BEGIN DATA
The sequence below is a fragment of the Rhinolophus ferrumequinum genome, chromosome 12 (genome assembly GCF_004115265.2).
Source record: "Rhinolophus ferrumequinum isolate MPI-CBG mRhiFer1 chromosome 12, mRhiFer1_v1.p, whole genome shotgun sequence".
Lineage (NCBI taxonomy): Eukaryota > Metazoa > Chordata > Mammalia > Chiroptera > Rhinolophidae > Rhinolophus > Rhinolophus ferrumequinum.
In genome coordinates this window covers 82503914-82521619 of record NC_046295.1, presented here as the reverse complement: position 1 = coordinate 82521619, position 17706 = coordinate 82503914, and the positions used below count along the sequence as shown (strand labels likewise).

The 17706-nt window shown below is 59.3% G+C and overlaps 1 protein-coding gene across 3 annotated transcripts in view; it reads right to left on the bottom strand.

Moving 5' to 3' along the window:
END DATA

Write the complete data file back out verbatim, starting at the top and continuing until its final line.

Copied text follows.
The sequence below is a fragment of the Rhinolophus ferrumequinum genome, chromosome 12 (genome assembly GCF_004115265.2).
Source record: "Rhinolophus ferrumequinum isolate MPI-CBG mRhiFer1 chromosome 12, mRhiFer1_v1.p, whole genome shotgun sequence".
Lineage (NCBI taxonomy): Eukaryota > Metazoa > Chordata > Mammalia > Chiroptera > Rhinolophidae > Rhinolophus > Rhinolophus ferrumequinum.
In genome coordinates this window covers 82503914-82521619 of record NC_046295.1, presented here as the reverse complement: position 1 = coordinate 82521619, position 17706 = coordinate 82503914, and the positions used below count along the sequence as shown (strand labels likewise).

The 17706-nt window shown below is 59.3% G+C and overlaps 1 protein-coding gene across 3 annotated transcripts in view; it reads right to left on the bottom strand.

Moving 5' to 3' along the window: